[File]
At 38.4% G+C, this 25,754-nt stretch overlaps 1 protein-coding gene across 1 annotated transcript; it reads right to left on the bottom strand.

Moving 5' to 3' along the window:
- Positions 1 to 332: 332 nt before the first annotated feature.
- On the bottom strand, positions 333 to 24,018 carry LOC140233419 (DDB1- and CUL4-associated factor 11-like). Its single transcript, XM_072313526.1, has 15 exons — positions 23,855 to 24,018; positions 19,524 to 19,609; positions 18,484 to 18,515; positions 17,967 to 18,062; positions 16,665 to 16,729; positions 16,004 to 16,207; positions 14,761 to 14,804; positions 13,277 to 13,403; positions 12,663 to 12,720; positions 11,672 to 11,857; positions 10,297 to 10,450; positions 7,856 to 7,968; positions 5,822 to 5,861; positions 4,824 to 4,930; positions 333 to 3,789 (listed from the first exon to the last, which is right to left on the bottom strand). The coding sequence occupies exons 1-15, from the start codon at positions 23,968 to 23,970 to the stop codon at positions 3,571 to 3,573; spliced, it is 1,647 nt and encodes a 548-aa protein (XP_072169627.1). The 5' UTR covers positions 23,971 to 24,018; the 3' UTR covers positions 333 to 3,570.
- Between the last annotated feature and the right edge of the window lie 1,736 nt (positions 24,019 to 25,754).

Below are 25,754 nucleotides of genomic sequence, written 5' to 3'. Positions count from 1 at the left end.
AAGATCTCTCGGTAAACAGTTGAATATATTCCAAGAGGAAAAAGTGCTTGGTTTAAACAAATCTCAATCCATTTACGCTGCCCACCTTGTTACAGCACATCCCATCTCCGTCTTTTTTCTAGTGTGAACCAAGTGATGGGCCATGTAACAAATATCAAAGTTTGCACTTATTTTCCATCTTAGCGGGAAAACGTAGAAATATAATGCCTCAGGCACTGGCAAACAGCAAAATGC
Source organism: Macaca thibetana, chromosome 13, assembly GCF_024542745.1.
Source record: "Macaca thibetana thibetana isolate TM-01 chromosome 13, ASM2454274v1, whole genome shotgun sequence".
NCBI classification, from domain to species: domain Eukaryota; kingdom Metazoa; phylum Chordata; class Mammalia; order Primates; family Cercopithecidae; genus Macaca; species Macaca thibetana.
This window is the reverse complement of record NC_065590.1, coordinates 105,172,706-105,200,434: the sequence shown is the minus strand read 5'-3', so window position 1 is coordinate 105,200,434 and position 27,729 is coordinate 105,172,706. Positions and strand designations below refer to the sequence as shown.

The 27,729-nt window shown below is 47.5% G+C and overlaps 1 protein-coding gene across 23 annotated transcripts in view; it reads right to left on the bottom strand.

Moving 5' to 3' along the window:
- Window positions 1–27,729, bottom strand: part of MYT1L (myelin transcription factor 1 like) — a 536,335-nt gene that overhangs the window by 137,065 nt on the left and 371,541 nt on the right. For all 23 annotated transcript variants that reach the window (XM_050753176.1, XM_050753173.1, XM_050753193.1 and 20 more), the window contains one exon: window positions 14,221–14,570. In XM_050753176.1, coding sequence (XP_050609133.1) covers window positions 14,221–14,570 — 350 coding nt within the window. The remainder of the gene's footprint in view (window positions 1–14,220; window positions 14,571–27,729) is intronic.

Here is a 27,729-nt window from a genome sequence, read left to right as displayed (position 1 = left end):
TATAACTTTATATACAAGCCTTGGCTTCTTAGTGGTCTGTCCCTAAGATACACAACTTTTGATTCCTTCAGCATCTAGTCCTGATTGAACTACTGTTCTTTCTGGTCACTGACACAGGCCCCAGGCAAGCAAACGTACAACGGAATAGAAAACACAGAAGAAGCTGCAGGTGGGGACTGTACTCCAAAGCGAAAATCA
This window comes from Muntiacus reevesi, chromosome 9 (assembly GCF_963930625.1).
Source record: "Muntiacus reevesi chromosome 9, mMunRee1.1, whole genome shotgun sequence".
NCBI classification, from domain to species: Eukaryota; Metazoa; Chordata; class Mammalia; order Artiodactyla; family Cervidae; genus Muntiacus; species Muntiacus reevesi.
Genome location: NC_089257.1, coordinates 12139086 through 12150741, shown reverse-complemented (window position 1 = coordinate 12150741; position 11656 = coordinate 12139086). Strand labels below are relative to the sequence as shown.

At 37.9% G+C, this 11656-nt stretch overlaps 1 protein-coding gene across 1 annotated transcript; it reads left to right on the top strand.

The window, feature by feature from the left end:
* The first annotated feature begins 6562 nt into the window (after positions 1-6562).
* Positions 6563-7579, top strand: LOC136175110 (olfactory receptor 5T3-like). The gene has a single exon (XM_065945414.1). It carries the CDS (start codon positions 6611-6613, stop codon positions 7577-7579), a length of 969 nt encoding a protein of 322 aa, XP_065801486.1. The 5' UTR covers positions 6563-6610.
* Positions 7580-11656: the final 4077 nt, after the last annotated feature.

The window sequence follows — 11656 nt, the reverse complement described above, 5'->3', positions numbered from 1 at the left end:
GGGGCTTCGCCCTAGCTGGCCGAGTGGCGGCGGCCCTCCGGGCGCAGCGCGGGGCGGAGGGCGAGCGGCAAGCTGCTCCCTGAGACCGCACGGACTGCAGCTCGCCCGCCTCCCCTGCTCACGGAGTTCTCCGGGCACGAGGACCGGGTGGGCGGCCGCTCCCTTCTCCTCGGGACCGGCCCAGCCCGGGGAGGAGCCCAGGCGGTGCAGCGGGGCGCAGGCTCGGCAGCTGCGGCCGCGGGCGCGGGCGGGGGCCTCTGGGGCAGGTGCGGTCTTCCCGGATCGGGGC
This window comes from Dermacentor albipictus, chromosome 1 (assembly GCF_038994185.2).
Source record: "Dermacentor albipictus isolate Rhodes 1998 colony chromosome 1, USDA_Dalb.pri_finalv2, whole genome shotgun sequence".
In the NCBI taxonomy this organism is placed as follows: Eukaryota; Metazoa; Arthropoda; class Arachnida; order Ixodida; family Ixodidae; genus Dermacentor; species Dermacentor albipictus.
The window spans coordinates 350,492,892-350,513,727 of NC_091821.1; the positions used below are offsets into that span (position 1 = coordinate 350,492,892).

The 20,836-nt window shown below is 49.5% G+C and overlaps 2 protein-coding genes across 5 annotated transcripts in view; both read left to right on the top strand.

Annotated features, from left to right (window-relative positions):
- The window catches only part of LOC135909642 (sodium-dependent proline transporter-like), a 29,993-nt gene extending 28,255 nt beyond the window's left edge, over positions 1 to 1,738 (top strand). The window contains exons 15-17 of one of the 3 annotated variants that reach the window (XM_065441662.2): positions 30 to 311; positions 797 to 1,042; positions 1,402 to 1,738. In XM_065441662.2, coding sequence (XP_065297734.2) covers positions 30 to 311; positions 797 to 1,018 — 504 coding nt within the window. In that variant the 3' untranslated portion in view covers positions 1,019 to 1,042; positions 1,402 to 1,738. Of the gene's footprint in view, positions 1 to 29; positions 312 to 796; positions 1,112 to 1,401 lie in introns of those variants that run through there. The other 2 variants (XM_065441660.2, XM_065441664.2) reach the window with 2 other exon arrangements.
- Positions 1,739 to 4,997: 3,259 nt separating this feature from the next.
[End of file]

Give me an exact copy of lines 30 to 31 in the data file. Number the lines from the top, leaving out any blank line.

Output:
In the NCBI taxonomy this organism is placed as follows: Eukaryota; Metazoa; Arthropoda; class Arachnida; order Ixodida; family Ixodidae; genus Dermacentor; species Dermacentor albipictus.
The window spans coordinates 350,492,892-350,513,727 of NC_091821.1; the positions used below are offsets into that span (position 1 = coordinate 350,492,892).